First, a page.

Exactly 46 years ago today, in a ruling called Griswold vs. Connecticut, the Supreme Court decided that women had a right to decide that she would like to have sex without possibly having a baby every time she did it.
Most of us, both men and women, married or not, are very happy with that court decision, preferring not to have a child year in and year out.
Some, sadly, are still fighting the battle to go back to the “good old days” where every act of sexual intercourse would likely produce offspring. Anything less, they claim, is the “culture of death.”
The plaintiff was Estelle Griswold, then executive director of the Planned Parenthood League of Connecticut. She and Dr. C. Lee Buxton opened a birth control clinic. They were arrested and fined for selling birth control pills, which was illegal in Connecticut. The case was pushed all the way to the Supreme Court. Griswold v. Connecticut was cited as legal precedent in subsequent cases that allowed birth control for unmarried women and teenagers.
The Griswold ruling paved the way for abortion on demand in America by defining the “right to privacy” upon which the 1973 Roe v. Wade decision was based. The deadly connection between contraception and abortion is all too real. We know hormonal birth control has an abortion-causing effect, and we know the contraceptive mentality perpetuates abortion as back-up contraception.
The pill “kills,” claim anti-choice advocates, who want to stop abortions only in the realm of making them illegal, and have no interest in preventing unwanted pregnancies in the first place. They claim it kills women, citing side effects that happen with potentially any medication from asthma drugs to erectile enablers. They claim it kills babies, defining pregnancy at the moment of conception rather than implantation in order to push their agenda, and ignoring the physician statements that the pill inhibits ovulation and fertilization only, rather than prevents implantation anyway.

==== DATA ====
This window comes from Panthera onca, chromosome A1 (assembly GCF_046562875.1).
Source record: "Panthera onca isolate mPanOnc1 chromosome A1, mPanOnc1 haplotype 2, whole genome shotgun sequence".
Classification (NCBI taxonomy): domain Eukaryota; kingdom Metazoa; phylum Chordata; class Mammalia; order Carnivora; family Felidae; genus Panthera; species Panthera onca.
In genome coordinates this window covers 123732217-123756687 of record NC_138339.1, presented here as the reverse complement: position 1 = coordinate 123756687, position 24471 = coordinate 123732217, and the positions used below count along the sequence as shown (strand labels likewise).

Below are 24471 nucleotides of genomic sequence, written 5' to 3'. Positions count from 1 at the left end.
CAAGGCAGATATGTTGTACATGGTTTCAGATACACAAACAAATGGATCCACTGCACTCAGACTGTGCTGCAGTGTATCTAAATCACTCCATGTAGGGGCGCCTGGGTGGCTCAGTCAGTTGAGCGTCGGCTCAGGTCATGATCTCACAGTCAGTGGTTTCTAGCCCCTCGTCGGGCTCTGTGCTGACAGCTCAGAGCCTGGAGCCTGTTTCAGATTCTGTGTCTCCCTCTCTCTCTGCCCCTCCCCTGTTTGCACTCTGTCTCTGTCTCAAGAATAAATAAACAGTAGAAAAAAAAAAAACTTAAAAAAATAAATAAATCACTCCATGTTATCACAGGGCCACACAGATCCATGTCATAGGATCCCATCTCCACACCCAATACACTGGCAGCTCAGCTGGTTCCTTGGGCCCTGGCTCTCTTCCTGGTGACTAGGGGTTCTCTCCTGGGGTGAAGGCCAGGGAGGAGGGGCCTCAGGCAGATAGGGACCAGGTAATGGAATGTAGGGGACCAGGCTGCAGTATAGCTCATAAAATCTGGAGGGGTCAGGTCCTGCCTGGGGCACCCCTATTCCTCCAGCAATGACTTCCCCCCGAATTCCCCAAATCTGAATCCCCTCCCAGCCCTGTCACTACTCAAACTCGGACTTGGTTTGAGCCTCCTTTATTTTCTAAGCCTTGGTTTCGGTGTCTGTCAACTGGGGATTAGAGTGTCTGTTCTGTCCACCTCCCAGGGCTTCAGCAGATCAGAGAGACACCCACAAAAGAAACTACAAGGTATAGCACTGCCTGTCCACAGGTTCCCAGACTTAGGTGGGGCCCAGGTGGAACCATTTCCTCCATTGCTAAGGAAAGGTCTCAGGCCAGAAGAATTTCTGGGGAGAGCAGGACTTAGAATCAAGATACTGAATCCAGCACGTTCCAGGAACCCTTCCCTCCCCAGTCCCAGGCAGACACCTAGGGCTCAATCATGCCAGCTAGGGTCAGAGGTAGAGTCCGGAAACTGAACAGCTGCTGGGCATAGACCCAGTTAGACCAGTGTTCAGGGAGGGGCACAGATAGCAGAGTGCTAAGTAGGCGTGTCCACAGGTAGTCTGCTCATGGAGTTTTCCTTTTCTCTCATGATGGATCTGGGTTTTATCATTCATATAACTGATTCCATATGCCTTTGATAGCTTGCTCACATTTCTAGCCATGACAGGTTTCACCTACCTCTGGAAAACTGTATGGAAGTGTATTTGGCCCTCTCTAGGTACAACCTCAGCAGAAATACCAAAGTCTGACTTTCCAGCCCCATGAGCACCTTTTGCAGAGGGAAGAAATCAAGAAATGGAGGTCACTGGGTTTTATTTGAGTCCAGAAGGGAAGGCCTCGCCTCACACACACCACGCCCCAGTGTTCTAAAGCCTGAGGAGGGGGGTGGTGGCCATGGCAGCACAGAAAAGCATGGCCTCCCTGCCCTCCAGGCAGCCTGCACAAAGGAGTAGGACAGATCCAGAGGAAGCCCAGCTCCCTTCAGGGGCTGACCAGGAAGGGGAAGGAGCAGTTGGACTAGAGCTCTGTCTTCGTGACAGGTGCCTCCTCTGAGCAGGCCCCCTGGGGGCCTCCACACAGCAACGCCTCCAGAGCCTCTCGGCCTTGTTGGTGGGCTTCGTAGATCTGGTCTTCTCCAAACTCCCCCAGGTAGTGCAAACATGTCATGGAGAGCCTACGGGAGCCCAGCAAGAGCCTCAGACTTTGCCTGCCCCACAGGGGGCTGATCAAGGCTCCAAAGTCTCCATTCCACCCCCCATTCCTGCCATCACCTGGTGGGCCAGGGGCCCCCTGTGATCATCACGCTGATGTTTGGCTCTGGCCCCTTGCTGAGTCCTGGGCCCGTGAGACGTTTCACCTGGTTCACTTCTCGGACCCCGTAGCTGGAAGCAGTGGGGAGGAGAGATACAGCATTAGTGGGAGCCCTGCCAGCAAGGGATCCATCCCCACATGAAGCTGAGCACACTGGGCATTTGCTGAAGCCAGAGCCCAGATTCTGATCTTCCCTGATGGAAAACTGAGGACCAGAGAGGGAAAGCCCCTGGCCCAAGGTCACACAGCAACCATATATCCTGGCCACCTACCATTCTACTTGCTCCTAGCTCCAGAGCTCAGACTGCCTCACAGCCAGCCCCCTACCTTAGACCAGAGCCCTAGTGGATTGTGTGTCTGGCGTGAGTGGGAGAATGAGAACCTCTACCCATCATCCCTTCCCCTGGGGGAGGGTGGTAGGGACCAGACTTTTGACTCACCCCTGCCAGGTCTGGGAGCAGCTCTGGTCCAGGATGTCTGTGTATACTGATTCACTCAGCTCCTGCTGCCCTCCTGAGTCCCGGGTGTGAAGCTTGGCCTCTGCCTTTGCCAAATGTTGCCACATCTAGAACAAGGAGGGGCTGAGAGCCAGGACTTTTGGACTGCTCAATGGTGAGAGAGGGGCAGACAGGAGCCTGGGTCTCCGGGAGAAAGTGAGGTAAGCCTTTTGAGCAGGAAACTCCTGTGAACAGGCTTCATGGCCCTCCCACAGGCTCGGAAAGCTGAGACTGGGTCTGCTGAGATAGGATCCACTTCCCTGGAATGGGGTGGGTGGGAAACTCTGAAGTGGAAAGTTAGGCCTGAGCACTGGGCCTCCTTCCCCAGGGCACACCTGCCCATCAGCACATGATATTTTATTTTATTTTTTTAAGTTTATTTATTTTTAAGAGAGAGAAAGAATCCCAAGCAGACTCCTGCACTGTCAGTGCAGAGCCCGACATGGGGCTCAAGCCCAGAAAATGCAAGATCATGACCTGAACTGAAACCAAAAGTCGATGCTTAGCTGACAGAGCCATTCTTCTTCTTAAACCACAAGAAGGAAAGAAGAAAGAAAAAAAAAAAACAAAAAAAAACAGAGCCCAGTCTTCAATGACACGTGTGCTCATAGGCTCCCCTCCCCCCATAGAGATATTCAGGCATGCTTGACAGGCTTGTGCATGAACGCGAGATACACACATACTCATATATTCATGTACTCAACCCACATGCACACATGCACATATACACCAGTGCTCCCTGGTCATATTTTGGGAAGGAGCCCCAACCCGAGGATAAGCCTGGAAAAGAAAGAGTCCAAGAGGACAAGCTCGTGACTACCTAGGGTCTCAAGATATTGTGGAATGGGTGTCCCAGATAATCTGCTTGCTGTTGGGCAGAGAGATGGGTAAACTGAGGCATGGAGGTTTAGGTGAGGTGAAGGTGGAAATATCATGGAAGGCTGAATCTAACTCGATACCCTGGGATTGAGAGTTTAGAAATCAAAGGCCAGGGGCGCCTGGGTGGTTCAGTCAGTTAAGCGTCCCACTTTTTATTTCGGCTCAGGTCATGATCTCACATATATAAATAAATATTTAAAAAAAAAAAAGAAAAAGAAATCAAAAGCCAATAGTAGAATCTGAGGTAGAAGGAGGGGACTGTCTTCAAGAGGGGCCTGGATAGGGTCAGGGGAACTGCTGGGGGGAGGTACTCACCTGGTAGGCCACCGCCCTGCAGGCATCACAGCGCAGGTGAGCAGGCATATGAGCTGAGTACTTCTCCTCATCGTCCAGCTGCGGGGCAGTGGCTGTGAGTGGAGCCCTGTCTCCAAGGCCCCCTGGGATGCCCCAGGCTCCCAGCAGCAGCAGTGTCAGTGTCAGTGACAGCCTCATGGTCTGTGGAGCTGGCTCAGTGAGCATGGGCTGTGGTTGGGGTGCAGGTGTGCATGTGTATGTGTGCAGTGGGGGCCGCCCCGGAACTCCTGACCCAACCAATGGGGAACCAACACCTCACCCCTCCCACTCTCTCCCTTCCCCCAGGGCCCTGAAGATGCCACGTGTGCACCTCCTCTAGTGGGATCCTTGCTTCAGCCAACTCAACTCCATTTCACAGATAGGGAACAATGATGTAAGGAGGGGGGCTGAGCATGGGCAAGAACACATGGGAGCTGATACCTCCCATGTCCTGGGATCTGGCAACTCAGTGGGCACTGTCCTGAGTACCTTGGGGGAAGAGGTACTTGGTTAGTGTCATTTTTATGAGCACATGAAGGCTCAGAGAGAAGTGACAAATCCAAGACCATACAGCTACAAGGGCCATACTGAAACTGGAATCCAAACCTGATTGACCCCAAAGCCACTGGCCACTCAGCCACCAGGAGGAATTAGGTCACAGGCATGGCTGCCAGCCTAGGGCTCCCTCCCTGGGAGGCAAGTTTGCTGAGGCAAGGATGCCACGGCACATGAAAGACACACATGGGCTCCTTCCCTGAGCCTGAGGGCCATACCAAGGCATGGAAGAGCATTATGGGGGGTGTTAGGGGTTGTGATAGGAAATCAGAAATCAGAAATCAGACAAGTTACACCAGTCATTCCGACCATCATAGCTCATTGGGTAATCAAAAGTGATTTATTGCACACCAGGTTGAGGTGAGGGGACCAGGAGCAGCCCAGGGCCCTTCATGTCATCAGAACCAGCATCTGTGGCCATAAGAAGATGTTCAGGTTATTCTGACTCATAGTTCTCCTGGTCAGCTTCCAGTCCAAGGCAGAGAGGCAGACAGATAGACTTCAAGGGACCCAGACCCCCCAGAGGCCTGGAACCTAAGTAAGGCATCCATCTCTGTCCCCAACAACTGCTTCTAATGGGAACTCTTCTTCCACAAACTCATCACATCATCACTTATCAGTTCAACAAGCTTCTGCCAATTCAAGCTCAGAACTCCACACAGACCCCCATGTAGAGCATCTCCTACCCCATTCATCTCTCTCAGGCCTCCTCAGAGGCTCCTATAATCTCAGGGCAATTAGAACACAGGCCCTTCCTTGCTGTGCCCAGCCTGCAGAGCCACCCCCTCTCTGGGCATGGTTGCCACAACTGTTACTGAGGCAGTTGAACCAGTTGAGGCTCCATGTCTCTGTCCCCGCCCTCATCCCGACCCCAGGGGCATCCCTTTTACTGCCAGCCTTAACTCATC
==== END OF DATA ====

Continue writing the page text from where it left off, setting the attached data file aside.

But most of all, they claim it kills marriages. Because a wife on the pill is a wife who could potentially be cheating on her husband without him knowing, since there would be no pregnancy to prove her infidelity.
The pill causes infidelity, affecting the woman’s hormones to make her lust for men that aren’t her spouse. It’s in the prescription.
- A recent study shows that the hormones contained in the pill may cause a woman to choose a mate with whom she is incompatible. A study published in the Proceedings of the Royal Society B in August of 2008, suggests that women on the pill undergo a shift in preference toward men who share similar MHC genes, while women who are not under the influence of hormonal birth control choose men with dissimilar genes, thus setting them up for relationship catastrophes when they stop taking the pill. Immune genes may have a “powerful effect in terms of how well relationships are cemented,” says University of Liverpool psychologist Craig Roberts, who co-authored a research paper that arrived at the same conclusion.1,3
- Similarly, women who begin taking the pill after they are married may find that they become disinterested in the spouse they have chosen, preferring a man, instead, with similar MGC genes.1,3
How many people, babies and marriages have been murdered by the pill in the last 46 years? Well, it must have been a lot. According to the National Family Planning and Reproductive Health Agency, 98 percent of women have used birth control at some point in their lives, and 93 percent of voters believe all couples should have access to birth control.
That’s a whole lot of “killing.” No wonder they’re calling it a “culture of death.”
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